Send to

Choose Destination
See comment in PubMed Commons below
Mol Cell Biol. 1991 Sep;11(9):4710-6.

Differences in oncogenic potency but not target cell specificity distinguish the two forms of the BCR/ABL oncogene.

Author information

  • 1Department of Pathology, Tufts University School of Medicine, Boston, Massachusetts 02111.


Two forms of activated BCR/ABL proteins, P210 and P185, that differ in BCR-derived sequences, are associated with Philadelphia chromosome-positive leukemias. One of these diseases is chronic myelogenous leukemia, an indolent disease arising in hematopoietic stem cells that is almost always associated with the P210 form of BCR/ABL. Acute lymphocytic leukemia, a more aggressive malignancy, can be associated with both forms of BCR/ABL. While it is virtually certain that BCR/ABL plays a central role in both of these diseases, the features that determine the association of a particular form with a given disease have not been elucidated. We have used the bone marrow reconstitution leukemogenesis model to test the hypothesis that BCR sequences influence the ability of activated ABL to transform different types of hematopoietic cells. Our studies reveal that both P185 and P210 induce a similar spectrum of hematological diseases, including granulocytic, myelomonocytic, and lymphocytic leukemias. Despite the similarity of the disease patterns, animals given P185-infected marrow developed a more aggressive disease after a shorter latent period than those given P210-infected marrow. These data demonstrate that the structure of the BCR/ABL oncoprotein does not affect the type of disease induced by each form of the oncogene but does control the potency of the oncogenic signal.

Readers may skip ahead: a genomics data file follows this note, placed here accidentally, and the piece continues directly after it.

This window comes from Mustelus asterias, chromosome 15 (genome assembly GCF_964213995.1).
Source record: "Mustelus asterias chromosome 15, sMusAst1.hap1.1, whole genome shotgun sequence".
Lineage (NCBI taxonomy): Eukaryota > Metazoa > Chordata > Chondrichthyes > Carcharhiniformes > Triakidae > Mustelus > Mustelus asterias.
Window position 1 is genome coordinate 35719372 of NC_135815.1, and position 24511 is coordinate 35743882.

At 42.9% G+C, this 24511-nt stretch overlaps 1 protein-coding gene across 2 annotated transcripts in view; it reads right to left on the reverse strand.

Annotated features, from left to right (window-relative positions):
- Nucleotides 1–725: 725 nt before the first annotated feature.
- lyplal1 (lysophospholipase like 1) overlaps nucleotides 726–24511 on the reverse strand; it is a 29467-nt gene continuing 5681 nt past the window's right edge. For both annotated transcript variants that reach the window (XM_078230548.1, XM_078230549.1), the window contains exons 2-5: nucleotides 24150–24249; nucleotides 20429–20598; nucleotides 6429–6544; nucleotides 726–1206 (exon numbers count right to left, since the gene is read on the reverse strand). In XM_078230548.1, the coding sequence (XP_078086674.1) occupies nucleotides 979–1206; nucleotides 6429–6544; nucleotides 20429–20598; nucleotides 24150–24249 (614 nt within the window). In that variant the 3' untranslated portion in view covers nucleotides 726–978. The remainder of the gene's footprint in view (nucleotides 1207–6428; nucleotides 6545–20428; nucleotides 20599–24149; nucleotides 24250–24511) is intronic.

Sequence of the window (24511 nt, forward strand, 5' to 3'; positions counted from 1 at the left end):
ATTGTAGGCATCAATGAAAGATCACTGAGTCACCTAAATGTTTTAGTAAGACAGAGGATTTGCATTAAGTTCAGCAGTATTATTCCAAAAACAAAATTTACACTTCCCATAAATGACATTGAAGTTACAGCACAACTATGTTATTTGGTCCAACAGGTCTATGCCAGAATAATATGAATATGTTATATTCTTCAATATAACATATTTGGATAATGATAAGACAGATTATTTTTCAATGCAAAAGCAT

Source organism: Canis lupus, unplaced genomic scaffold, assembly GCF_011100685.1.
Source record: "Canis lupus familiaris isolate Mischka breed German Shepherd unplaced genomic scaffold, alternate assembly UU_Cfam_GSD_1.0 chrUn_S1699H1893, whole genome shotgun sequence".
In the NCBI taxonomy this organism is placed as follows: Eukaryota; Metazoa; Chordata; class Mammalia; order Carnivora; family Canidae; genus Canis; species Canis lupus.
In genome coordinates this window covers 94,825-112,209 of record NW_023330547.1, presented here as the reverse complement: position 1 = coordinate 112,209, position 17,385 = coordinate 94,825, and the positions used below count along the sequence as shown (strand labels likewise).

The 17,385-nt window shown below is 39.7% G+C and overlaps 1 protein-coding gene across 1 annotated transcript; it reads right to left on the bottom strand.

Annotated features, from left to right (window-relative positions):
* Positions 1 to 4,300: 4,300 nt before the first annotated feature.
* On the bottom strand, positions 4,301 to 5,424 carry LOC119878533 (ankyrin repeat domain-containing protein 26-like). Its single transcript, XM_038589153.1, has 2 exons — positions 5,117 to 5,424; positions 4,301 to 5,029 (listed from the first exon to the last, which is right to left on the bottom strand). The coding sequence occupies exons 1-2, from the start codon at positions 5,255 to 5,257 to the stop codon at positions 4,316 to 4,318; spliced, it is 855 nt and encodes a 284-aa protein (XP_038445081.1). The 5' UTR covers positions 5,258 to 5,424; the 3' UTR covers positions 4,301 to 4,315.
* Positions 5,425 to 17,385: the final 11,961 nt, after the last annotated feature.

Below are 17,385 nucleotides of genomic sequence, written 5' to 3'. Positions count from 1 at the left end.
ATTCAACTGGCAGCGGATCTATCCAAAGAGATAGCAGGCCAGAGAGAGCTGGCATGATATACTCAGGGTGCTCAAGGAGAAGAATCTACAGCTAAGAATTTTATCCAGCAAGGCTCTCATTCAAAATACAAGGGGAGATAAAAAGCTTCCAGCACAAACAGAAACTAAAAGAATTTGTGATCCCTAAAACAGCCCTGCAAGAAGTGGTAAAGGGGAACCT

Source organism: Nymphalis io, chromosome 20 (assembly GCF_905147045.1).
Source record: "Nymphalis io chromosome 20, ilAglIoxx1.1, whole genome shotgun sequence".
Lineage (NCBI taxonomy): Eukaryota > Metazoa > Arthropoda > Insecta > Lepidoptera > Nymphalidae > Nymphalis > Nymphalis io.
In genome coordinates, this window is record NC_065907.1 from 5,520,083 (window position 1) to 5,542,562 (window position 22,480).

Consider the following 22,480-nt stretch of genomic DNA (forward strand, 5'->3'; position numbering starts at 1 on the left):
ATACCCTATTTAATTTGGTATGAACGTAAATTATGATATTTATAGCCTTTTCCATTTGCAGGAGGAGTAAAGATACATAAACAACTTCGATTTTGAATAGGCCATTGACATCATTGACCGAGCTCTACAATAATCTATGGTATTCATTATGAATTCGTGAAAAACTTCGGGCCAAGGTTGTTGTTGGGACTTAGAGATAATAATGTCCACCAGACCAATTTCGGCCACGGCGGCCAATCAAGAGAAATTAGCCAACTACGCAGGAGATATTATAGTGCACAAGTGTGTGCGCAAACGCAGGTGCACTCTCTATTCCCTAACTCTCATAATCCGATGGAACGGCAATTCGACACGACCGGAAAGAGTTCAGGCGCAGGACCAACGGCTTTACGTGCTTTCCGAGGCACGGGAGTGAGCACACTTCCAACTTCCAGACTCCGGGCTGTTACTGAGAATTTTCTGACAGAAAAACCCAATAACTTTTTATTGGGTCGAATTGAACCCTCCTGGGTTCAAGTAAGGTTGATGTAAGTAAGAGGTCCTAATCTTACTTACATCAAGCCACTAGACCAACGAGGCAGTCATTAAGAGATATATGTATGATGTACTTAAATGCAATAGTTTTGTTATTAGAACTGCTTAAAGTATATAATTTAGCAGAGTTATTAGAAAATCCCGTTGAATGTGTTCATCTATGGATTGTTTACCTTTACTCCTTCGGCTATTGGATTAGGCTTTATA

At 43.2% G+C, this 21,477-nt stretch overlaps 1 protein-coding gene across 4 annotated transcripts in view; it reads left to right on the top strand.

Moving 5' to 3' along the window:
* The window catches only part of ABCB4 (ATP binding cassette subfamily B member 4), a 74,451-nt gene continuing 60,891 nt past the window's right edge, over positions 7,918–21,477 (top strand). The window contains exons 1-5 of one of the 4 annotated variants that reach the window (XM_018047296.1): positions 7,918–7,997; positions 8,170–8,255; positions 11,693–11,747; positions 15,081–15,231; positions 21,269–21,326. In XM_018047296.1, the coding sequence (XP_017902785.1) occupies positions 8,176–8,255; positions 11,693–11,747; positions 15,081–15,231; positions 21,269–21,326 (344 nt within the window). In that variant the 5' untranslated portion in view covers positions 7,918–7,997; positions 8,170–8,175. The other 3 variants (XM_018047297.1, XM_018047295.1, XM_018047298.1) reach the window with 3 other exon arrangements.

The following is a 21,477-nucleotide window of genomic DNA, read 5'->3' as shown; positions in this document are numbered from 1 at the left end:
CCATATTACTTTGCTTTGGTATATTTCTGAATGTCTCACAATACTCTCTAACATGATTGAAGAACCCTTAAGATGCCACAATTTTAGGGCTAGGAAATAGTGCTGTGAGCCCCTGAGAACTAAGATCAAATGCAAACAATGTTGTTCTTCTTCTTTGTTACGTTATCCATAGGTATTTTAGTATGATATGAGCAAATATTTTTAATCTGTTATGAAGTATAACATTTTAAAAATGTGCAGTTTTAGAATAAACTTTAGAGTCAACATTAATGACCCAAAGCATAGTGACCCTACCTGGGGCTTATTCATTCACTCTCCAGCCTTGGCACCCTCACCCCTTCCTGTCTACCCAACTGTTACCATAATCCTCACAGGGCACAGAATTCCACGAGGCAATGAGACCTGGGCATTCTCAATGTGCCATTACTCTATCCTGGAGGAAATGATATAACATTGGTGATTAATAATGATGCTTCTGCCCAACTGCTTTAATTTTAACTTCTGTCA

[PubMed - indexed for MEDLINE]
Free PMC Article
PubMed Commons home

PubMed Commons

How to join PubMed Commons

    Supplemental Content

    Full text links

    Icon for HighWire Icon for PubMed Central
    Loading ...
    Write to the Help Desk